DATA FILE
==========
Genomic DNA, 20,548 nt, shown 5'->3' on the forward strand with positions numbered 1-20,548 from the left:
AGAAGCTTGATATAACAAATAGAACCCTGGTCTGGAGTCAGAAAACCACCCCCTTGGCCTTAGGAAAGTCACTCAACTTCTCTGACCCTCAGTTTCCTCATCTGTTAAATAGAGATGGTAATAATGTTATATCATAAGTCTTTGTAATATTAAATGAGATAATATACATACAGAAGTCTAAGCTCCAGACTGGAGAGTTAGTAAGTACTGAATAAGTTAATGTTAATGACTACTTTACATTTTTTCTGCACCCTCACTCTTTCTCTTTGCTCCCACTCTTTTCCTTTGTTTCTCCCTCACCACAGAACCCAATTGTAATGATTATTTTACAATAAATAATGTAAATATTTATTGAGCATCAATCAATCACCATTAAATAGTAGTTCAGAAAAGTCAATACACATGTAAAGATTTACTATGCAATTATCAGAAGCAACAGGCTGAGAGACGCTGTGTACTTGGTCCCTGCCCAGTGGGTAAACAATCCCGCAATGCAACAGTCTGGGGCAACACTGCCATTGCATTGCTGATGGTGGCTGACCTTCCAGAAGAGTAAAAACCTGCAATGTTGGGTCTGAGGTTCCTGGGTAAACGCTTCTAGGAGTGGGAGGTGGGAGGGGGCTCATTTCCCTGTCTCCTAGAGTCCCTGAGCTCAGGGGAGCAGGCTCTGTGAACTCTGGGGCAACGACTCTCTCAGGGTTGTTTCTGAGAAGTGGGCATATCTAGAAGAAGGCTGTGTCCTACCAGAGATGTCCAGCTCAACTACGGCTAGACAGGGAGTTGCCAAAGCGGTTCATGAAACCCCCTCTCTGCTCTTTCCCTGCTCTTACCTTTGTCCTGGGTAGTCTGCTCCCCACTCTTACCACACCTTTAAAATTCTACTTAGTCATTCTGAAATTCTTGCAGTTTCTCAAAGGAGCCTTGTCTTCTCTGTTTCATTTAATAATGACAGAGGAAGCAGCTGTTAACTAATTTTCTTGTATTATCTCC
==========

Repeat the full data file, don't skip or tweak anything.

Genomic DNA, 20,548 nt, shown 5'->3' on the forward strand with positions numbered 1-20,548 from the left:
AGAAGCTTGATATAACAAATAGAACCCTGGTCTGGAGTCAGAAAACCACCCCCTTGGCCTTAGGAAAGTCACTCAACTTCTCTGACCCTCAGTTTCCTCATCTGTTAAATAGAGATGGTAATAATGTTATATCATAAGTCTTTGTAATATTAAATGAGATAATATACATACAGAAGTCTAAGCTCCAGACTGGAGAGTTAGTAAGTACTGAATAAGTTAATGTTAATGACTACTTTACATTTTTTCTGCACCCTCACTCTTTCTCTTTGCTCCCACTCTTTTCCTTTGTTTCTCCCTCACCACAGAACCCAATTGTAATGATTATTTTACAATAAATAATGTAAATATTTATTGAGCATCAATCAATCACCATTAAATAGTAGTTCAGAAAAGTCAATACACATGTAAAGATTTACTATGCAATTATCAGAAGCAACAGGCTGAGAGACGCTGTGTACTTGGTCCCTGCCCAGTGGGTAAACAATCCCGCAATGCAACAGTCTGGGGCAACACTGCCATTGCATTGCTGATGGTGGCTGACCTTCCAGAAGAGTAAAAACCTGCAATGTTGGGTCTGAGGTTCCTGGGTAAACGCTTCTAGGAGTGGGAGGTGGGAGGGGGCTCATTTCCCTGTCTCCTAGAGTCCCTGAGCTCAGGGGAGCAGGCTCTGTGAACTCTGGGGCAACGACTCTCTCAGGGTTGTTTCTGAGAAGTGGGCATATCTAGAAGAAGGCTGTGTCCTACCAGAGATGTCCAGCTCAACTACGGCTAGACAGGGAGTTGCCAAAGCGGTTCATGAAACCCCCTCTCTGCTCTTTCCCTGCTCTTACCTTTGTCCTGGGTAGTCTGCTCCCCACTCTTACCACACCTTTAAAATTCTACTTAGTCATTCTGAAATTCTTGCAGTTTCTCAAAGGAGCCTTGTCTTCTCTGTTTCATTTAATAATGACAGAGGAAGCAGCTGTTAACTAATTTTCTTGTATTATCTCC